|One of Olive Katharine Parr's pseudonymous novels|
If you're a regular reader of my posts on new additions to my Overwhelming List, you'll already know how much I love finding siblings, friends, lovers, colleagues, and others connected in some way to authors already on my list. It somehow gives me a feeling of creating a "big picture" of what was happening in the literary world sort of below the radar, as it were—among the authors who aren't already thoroughly canonical and therefore thoroughly researched. Or perhaps it's just that it reminds me that these are real people I'm dealing with, not just names on books. They had real relationships, real heartbreaks and victories, and real, often fascinating, lives outside of the now-forgotten books they wrote.
|Amy (Renie) Shute, from daughter Nerina's memoir|
My most recent update contained a nice selection of these hitherto unknown (to me) connections, and I thought I'd dedicate a post to them.
Did anyone else know that novelist and criminologist F. Tennyson Jesse had an older sister who also wrote? I certainly didn't, until John Herrington pointed out STELLA MARY JESSE to me. We've been able to trace Eve in Egypt (1929), a novel (or possibly a travel book) about a young woman's travels, but mystery lingers: Her Times obituary says that she also published novels under the pseudonym Stella Simson, but if she did all trace of them seems to have been lost—neither the British Library catalogue nor Worldcat produce any results under that name—nor, for that matter, under any likely alternate spellings, assuming the Times could have spelled the name wrong. Did she in fact publish such novels? And if so, what could have become of them? Yet another middlebrow mystery, I'm afraid.
And speaking of mysteries, two of the connections in this update are mysterious ones in a different sense of the word. I already wrote a while back about the discovery (again, with John's help) of the third Hocking sister, JOAN CAREW SHILL, the baby sister of mystery writers Anne Hocking and Elizabeth Nisot. Shill didn't live up to Hocking's or Nisot's output, publishing only a single mystery, Murder in Paradise, in 1946, but it's still nice to have tracked down the real identities of the three novelist daughters mentioned in a bio of novelist Joseph Hocking.
WINIFRED BLAZEY's connection to mystery is a bit more tenuous. She was a close friend and roommate of mystery great Gladys Mitchell for at least a decade or so in the 1920s and 1930s, which includes the time that Mitchell was writing her first novels featuring Dame Beatrice Bradley. The two must have remained close, since Mitchell dedicated her 1947 novel Death and the Maiden to Blazey as well. Blazey later wrote four novels of her own, which seem to also take crime as their theme though they appear to be more psychological than whodunit in nature. The Spectator compared her rather dark debut, Dora Beddoe (1936), to Francis Iles' Malice Aforethought (not entirely favorably). Her fourth and final novel, Grace Before Meat (1942), sounds more cheerful. Described as "a cheerful period piece with a murder thrown in for good measure," it's about a young woman taking charge of a village school.
|Dedication of Gladys Mitchell's Death and the Maiden (1947)|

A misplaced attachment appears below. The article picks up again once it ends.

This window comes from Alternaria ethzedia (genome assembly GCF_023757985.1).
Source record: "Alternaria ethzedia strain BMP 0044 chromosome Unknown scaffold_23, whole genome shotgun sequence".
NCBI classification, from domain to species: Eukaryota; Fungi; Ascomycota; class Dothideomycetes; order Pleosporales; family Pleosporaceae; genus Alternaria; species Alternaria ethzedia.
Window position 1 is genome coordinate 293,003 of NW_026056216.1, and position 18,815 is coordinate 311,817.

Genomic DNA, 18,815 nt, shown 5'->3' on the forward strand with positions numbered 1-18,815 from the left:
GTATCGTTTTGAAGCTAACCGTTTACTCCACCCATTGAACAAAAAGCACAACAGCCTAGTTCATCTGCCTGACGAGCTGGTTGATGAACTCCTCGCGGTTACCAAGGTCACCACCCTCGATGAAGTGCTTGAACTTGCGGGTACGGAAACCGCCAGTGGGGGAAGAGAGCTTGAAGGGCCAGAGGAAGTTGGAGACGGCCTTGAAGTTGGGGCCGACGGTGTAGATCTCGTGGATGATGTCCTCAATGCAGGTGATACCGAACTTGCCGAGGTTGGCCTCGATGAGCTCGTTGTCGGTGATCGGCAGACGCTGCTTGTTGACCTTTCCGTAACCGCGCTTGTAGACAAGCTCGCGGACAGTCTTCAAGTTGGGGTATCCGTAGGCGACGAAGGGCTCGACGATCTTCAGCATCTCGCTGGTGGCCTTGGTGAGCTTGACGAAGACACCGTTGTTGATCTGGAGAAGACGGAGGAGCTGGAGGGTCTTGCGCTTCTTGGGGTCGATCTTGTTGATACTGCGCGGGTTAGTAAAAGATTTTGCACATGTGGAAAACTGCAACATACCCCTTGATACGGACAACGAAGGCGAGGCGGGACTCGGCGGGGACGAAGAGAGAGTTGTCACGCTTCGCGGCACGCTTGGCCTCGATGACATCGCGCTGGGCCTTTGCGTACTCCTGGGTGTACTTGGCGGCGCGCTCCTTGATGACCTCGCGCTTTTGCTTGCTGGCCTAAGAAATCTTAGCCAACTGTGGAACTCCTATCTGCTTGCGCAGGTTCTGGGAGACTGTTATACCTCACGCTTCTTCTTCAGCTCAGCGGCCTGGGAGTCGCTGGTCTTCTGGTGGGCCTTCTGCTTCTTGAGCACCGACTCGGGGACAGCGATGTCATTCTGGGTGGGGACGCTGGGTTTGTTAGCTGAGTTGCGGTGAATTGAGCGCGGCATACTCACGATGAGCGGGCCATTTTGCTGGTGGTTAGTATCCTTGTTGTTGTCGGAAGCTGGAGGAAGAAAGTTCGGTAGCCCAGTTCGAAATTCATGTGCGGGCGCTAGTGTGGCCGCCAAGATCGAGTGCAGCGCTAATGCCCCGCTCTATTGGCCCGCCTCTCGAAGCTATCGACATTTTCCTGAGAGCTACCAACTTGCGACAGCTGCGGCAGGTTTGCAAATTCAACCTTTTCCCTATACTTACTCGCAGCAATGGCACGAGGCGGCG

A couple of connections to girls' author Elsie Oxenham in this update—one quite close, and one distinctly peripheral. I only recently discovered that Oxenham (whose real name was Elsie Dunkerley) had a sister who also wrote fiction. ERICA DUNKERLEY published four novels under the pseudonym Pamela Hamilton, but I couldn't locate any details about them. Has anyone come across them? She later adopted the family pseudonym, publishing a biography of the girls' father John Oxenham under the name Erica Oxenham.
|Olive Katharine Parr (inscribed with her pen name)|
The other connection is quite peripheral indeed. OLIVE KATHARINE PARR, a novelist best known for her activism in fighting for the preservation of Dartmoor, was apparently the inspiration behind John Oxenham's novel The Lady of the Moor. Parr's own fiction sounds a bit overwrought to me, but perhaps I'm wrong?
Then there are two more close connections that I can't believe I hadn't come across before. Leonard Woolf's sister, BELLA SIDNEY WOOLF, was apparently a successful children's author, as well as having written the first Western guidebook to Ceylon (modern day Sri Lanka). And I only recently realized that novelist Compton Mackenzie had a wife who was a rather well-known author in her day as well. FAITH COMPTON MACKENZIE (rather odd that use of her husband's first name as part of her own?) was best known for three popular volumes of memoirs about the couple's lives, but later in life she also published two novels, The Crooked Wall (1954) and Tatting (1957).
And finally, it's rare that I come across a mother and daughter as part of the same update, but the fascinating and scandalous Shutes seem to have been exceptions to most rules. AMY SHUTE was famous for a wild personal life and for working her way through six husbands (two of them simultaneously!), but also for the scandalous (and relevantly-titled) novel, The Unconscious Bigamist (1911). I haven't found a lot of details about it, but it seems to have created quite a stir. She wrote a second novel as well, which seems to have gotten less attention. Her daughter, NERINA SHUTE, is much better-known. A prominent film critic and journalist, Nerina also courted scandal. Her debut novel, Another Man's Poison (1931), featured an "ambisextrous" female character. Her biographical novels about literary figures were less controversial, but in her mid-80s she published a memoir, Passionate Friendships (1992), in which she frankly discussed her bisexuality and her various exploits. She also published a memoir of her mother, Come Into the Sunlight (1958), which would surely make interesting reading!
The short bios for each of these authors are below.